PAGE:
Cities build trust with social capital | Opinion | The Press and Standard
by The Press and Standard | September 25, 2016 5:00 pm
Last Updated: September 21, 2016 at 11:58 am
Today, in our cities and in our nation, we live in a time of great uncertainty. We are in unfamiliar territory, and no city or town is immune to the heartbreaking incidents that have devastated some communities. How do we as city leaders go about restoring a respectful community? What steps can we take to change peoples’ hearts and prevent these acts? How do we prepare for the aftermath of unthinkable actions even before they occur?
At July’s annual meeting of the Municipal Association of S.C., the idea of building social capital and trusting relationships showed up in many of the presentations and hallway conversations among local elected officials as a way to navigate and overcome troubling times in our communities.
Simply put, social capital can be defined as the value created by the networks that connect similar people and build bridges between diverse people. By developing ongoing personal and trusting relationships within communities, city leaders have created the social capital necessary when facing challenges.
Several examples of social capital came out of law enforcement sessions. Charleston Police Chief Greg Mullen talked about the years of relationship building between police and various sectors of the community. This groundwork meant the community was prepared to trust and talk to one another across demographic lines after the Mother Emmanuel shootings. He used Charleston’s Illumination Project, started in March 2016, as an example of engaging the community before challenges happen rather than waiting for events to occur.
During the association’s awards breakfast, the City of Anderson shared its community policing task force. Aware that their city was not immune to the tensions facing many cities around the country, officials took a proactive step to encourage a positive relationship between Anderson residents and its police department. A grassroots task force focused on minority neighborhoods by holding open-forum meetings to encourage frank, and sometimes uncomfortable, discussions with the goal of building trusting relationships.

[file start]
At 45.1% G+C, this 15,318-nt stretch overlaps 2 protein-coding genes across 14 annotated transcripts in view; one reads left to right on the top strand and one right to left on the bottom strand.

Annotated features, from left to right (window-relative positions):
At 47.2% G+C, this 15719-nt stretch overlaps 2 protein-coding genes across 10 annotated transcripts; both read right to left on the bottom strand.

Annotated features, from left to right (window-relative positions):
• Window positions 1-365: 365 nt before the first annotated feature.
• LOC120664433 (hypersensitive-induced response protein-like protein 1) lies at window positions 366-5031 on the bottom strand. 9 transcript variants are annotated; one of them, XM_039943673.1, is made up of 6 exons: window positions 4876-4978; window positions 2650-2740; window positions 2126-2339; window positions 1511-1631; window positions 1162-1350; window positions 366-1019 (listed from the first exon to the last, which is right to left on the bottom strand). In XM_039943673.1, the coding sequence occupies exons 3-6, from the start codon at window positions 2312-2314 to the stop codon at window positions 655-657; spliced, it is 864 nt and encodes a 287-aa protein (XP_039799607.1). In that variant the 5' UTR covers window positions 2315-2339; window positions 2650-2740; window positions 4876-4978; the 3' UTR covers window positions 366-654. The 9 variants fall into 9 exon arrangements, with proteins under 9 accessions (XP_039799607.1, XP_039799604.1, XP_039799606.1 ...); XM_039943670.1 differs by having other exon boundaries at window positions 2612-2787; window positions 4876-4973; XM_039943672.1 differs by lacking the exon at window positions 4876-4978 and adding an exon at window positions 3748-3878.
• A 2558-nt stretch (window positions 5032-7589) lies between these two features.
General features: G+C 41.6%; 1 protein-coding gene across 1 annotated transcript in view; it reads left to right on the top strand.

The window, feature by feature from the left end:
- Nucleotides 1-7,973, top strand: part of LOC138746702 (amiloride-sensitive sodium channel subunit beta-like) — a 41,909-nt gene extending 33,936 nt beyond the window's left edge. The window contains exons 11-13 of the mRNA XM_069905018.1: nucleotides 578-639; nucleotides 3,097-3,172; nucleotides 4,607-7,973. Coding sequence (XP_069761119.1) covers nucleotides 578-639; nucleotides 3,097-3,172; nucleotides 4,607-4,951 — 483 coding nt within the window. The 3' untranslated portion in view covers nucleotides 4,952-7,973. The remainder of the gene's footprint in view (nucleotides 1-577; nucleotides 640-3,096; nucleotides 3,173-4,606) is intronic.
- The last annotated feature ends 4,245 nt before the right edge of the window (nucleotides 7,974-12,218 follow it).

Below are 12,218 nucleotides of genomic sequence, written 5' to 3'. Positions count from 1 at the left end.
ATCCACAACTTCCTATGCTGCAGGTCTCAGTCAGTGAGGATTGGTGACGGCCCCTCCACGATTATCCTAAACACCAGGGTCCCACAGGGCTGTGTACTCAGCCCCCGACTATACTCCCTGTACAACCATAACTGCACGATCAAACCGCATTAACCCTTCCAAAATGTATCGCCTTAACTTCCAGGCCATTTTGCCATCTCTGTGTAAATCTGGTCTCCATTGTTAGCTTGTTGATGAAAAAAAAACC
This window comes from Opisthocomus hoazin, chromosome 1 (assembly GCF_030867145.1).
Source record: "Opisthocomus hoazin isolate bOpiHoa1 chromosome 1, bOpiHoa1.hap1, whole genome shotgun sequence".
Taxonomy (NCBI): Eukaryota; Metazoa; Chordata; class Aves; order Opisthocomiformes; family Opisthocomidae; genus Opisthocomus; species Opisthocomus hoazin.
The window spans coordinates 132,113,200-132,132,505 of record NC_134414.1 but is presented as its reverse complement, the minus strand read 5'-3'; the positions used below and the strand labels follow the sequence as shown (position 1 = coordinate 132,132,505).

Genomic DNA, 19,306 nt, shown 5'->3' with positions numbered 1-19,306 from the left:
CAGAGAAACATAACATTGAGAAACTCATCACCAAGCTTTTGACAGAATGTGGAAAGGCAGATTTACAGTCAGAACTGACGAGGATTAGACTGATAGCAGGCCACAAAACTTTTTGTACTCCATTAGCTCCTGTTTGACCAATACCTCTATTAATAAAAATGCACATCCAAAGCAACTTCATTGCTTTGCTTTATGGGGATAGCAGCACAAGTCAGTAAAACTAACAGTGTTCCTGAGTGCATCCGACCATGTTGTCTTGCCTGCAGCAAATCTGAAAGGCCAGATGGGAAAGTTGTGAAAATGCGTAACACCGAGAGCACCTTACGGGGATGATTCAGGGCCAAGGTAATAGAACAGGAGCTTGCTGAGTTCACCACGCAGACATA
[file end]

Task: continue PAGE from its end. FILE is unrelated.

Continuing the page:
Columbia Police Chief Skip Holbrook explained how the capital city program is putting its new Criminal Justice Academy graduates on the streets in a different way for their first week on the job. These new officers spend a week volunteering in the churches, recreation centers, soup kitchens and parks in the part of town where they will be working. This helps those being served, as well as those who are serving, see the human side of the people and situations they will encounter on the street.
But social capital and relationship building go beyond just policing. Peter Kageyama, author, community development specialist and one of the general session speakers, talked about building social capital in the context of creating cities for all generations and across demographic lines. This can be as easy as paying attention to the small things that connect people to each other and to their city. He used dog parks as a simple example. Dog parks can be one of the most social places in a city, and they are inexpensive to build and maintain. Plus, dogs are great at helping people connect beyond social, economic and generational barriers.
The annual meeting’s other general session speaker made the case that leaders can build social capital using technology as a way to communicate and build trust across generational, racial and geographic lines. For instance, Curt Steinhorst, an expert on generational trends and the age of distraction, said city officials can build relationships with their millennial residents by having a responsive social media presence.
Through its Achievement Awards winner video, the Town of Mount Pleasant illustrated how it is building social capital with its Government Outreach Office that takes city hall out into the community. Using a four-part approach, council members and senior town staff get out in neighborhoods all over town on a regular basis, helping residents get to know them and letting them really experience the town’s neighborhoods.
These are just a few of the many examples that illustrate the importance of social capital. The bottom line is that the relationships and trust necessary to build and maintain social capital don’t just happen. City leaders must be aligned both philosophically and strategically to connect people and create true community engagement.
(Young was elected president of the Municipal Association of S.C. at its annual meeting in July.)